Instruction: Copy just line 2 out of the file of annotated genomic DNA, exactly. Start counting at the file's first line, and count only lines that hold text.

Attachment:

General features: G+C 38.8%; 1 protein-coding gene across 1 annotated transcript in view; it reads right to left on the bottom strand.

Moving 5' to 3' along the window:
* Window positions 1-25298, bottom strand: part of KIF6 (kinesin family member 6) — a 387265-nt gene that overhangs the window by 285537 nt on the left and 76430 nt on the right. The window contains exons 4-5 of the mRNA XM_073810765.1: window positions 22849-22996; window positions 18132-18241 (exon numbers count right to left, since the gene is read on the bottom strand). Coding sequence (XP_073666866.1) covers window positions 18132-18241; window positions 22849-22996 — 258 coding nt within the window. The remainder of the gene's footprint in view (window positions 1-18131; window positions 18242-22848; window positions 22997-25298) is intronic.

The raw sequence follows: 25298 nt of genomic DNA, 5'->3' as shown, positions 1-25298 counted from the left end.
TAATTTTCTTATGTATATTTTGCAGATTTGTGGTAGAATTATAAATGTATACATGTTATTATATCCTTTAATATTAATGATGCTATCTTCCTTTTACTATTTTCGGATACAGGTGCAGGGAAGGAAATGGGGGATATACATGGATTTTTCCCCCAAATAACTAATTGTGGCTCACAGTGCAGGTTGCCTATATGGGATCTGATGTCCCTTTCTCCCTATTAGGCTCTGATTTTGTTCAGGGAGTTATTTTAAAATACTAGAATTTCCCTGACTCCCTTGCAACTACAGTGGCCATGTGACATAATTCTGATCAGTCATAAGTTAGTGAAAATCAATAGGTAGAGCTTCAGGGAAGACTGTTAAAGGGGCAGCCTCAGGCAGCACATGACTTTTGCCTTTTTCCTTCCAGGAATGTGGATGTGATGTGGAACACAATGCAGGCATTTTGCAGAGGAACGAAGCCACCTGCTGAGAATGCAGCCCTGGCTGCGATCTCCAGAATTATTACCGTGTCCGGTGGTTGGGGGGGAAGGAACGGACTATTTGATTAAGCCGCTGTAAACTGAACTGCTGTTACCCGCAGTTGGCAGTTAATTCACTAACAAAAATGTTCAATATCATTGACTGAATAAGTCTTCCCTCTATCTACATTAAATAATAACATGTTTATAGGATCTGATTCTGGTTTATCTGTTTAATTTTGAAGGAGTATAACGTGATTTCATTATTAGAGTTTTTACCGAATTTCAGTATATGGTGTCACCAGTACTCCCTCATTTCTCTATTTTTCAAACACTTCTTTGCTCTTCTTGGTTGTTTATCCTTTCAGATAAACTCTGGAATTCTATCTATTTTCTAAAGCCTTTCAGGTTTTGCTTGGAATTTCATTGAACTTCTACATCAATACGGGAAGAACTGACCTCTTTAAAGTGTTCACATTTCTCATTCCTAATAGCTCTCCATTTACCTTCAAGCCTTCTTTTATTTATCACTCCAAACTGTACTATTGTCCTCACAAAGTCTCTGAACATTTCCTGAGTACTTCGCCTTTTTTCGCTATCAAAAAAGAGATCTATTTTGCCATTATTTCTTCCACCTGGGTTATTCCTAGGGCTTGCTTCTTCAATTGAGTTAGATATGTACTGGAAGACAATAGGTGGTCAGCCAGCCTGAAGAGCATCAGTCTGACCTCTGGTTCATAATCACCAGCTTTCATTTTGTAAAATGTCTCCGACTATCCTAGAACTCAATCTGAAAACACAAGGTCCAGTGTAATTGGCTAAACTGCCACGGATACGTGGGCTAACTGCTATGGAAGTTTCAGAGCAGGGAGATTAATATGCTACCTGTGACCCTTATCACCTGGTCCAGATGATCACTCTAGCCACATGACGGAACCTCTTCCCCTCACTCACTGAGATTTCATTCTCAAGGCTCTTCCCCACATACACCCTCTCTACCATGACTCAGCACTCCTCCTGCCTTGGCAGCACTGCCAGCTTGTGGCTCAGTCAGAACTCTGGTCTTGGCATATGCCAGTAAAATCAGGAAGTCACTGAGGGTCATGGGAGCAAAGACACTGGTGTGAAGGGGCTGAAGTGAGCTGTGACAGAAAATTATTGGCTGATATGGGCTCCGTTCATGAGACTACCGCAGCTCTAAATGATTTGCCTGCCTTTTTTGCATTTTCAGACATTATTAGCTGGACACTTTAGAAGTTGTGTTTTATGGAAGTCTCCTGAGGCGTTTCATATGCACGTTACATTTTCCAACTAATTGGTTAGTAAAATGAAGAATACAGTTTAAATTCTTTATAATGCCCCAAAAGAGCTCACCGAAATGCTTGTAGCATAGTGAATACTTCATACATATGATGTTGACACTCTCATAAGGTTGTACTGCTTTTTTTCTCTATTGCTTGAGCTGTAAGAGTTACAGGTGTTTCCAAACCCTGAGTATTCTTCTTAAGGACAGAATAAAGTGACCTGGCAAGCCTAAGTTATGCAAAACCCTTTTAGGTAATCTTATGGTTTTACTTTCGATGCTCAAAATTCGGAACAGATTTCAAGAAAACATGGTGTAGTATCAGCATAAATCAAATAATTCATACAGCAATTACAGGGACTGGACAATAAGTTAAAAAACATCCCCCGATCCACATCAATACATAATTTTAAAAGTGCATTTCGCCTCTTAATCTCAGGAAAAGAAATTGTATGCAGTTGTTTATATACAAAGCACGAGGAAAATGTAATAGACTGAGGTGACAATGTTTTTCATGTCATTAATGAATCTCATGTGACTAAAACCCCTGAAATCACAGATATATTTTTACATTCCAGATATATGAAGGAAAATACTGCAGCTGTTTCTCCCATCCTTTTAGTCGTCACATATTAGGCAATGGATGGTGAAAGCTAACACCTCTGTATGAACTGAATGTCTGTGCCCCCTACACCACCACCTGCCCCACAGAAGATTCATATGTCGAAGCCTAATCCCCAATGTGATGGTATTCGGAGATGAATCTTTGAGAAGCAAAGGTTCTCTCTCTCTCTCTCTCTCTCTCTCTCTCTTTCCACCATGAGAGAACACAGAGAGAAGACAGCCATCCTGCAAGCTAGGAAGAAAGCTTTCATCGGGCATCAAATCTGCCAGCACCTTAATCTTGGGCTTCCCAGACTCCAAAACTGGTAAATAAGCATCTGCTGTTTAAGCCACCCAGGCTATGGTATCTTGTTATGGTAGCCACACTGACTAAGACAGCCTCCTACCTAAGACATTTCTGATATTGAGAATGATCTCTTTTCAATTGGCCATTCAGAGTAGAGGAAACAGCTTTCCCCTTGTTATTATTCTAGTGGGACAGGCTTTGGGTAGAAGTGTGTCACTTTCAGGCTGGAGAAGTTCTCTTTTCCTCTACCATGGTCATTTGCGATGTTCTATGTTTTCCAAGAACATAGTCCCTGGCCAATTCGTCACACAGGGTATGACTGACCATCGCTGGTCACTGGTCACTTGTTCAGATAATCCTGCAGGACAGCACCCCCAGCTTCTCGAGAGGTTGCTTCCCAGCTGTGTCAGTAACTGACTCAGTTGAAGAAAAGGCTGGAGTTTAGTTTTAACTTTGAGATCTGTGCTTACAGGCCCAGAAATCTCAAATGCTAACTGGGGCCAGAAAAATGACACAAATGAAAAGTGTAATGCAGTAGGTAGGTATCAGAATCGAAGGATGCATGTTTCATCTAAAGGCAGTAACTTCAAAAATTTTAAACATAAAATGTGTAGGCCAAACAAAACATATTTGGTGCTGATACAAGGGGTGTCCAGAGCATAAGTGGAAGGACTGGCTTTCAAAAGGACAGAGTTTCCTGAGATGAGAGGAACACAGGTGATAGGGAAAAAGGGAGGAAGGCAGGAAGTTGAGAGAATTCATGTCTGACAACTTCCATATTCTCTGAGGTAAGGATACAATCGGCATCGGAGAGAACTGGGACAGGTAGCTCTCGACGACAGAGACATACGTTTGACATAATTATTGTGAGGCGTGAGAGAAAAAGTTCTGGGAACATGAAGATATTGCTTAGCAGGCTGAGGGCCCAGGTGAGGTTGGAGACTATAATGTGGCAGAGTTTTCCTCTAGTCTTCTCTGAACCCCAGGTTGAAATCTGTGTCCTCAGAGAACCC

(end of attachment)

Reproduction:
Moving 5' to 3' along the window: